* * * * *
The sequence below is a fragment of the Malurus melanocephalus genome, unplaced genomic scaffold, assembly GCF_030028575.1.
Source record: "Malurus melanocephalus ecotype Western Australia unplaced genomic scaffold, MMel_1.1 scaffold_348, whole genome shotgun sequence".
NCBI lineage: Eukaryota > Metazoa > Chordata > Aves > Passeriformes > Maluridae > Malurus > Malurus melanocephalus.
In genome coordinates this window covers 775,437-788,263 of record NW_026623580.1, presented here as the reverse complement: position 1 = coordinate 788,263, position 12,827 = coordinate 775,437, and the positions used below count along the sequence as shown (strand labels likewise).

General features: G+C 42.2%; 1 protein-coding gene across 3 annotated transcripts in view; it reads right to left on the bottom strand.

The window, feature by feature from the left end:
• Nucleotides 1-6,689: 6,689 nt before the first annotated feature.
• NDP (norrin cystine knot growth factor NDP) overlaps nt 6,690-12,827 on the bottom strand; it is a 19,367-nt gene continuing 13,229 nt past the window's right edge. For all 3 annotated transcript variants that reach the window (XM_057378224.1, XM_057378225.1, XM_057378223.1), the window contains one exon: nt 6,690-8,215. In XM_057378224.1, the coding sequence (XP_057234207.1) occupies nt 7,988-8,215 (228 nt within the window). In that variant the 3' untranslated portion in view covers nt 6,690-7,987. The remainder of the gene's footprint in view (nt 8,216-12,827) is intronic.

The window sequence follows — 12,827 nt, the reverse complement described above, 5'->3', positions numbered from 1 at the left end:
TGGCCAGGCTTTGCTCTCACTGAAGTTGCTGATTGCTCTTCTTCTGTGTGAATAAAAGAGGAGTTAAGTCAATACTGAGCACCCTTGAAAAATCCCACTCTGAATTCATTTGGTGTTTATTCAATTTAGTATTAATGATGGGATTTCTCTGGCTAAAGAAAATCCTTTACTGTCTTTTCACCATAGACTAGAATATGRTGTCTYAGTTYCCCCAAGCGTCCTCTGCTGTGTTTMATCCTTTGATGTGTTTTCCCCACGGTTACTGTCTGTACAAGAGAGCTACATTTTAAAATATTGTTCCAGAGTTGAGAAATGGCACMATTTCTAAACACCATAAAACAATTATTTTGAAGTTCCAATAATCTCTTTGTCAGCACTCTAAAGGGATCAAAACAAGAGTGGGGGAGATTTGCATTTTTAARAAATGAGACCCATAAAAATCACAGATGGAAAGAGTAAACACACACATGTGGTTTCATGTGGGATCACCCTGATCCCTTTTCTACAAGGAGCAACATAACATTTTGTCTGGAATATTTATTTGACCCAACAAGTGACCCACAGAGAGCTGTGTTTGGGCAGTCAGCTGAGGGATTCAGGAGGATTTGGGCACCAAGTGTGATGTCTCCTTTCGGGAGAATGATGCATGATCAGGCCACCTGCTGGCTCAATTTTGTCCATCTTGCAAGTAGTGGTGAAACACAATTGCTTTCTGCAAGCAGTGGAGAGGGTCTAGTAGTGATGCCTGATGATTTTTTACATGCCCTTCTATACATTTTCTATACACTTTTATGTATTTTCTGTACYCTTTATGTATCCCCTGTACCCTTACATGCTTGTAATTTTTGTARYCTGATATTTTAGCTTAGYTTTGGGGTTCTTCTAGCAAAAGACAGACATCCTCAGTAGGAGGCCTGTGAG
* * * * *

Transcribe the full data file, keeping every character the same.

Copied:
The sequence below is a fragment of the Malurus melanocephalus genome, unplaced genomic scaffold, assembly GCF_030028575.1.
Source record: "Malurus melanocephalus ecotype Western Australia unplaced genomic scaffold, MMel_1.1 scaffold_348, whole genome shotgun sequence".
NCBI lineage: Eukaryota > Metazoa > Chordata > Aves > Passeriformes > Maluridae > Malurus > Malurus melanocephalus.
In genome coordinates this window covers 775,437-788,263 of record NW_026623580.1, presented here as the reverse complement: position 1 = coordinate 788,263, position 12,827 = coordinate 775,437, and the positions used below count along the sequence as shown (strand labels likewise).

General features: G+C 42.2%; 1 protein-coding gene across 3 annotated transcripts in view; it reads right to left on the bottom strand.

The window, feature by feature from the left end:
• Nucleotides 1-6,689: 6,689 nt before the first annotated feature.
• NDP (norrin cystine knot growth factor NDP) overlaps nt 6,690-12,827 on the bottom strand; it is a 19,367-nt gene continuing 13,229 nt past the window's right edge. For all 3 annotated transcript variants that reach the window (XM_057378224.1, XM_057378225.1, XM_057378223.1), the window contains one exon: nt 6,690-8,215. In XM_057378224.1, the coding sequence (XP_057234207.1) occupies nt 7,988-8,215 (228 nt within the window). In that variant the 3' untranslated portion in view covers nt 6,690-7,987. The remainder of the gene's footprint in view (nt 8,216-12,827) is intronic.

The window sequence follows — 12,827 nt, the reverse complement described above, 5'->3', positions numbered from 1 at the left end:
TGGCCAGGCTTTGCTCTCACTGAAGTTGCTGATTGCTCTTCTTCTGTGTGAATAAAAGAGGAGTTAAGTCAATACTGAGCACCCTTGAAAAATCCCACTCTGAATTCATTTGGTGTTTATTCAATTTAGTATTAATGATGGGATTTCTCTGGCTAAAGAAAATCCTTTACTGTCTTTTCACCATAGACTAGAATATGRTGTCTYAGTTYCCCCAAGCGTCCTCTGCTGTGTTTMATCCTTTGATGTGTTTTCCCCACGGTTACTGTCTGTACAAGAGAGCTACATTTTAAAATATTGTTCCAGAGTTGAGAAATGGCACMATTTCTAAACACCATAAAACAATTATTTTGAAGTTCCAATAATCTCTTTGTCAGCACTCTAAAGGGATCAAAACAAGAGTGGGGGAGATTTGCATTTTTAARAAATGAGACCCATAAAAATCACAGATGGAAAGAGTAAACACACACATGTGGTTTCATGTGGGATCACCCTGATCCCTTTTCTACAAGGAGCAACATAACATTTTGTCTGGAATATTTATTTGACCCAACAAGTGACCCACAGAGAGCTGTGTTTGGGCAGTCAGCTGAGGGATTCAGGAGGATTTGGGCACCAAGTGTGATGTCTCCTTTCGGGAGAATGATGCATGATCAGGCCACCTGCTGGCTCAATTTTGTCCATCTTGCAAGTAGTGGTGAAACACAATTGCTTTCTGCAAGCAGTGGAGAGGGTCTAGTAGTGATGCCTGATGATTTTTTACATGCCCTTCTATACATTTTCTATACACTTTTATGTATTTTCTGTACYCTTTATGTATCCCCTGTACCCTTACATGCTTGTAATTTTTGTARYCTGATATTTTAGCTTAGYTTTGGGGTTCTTCTAGCAAAAGACAGACATCCTCAGTAGGAGGCCTGTGAG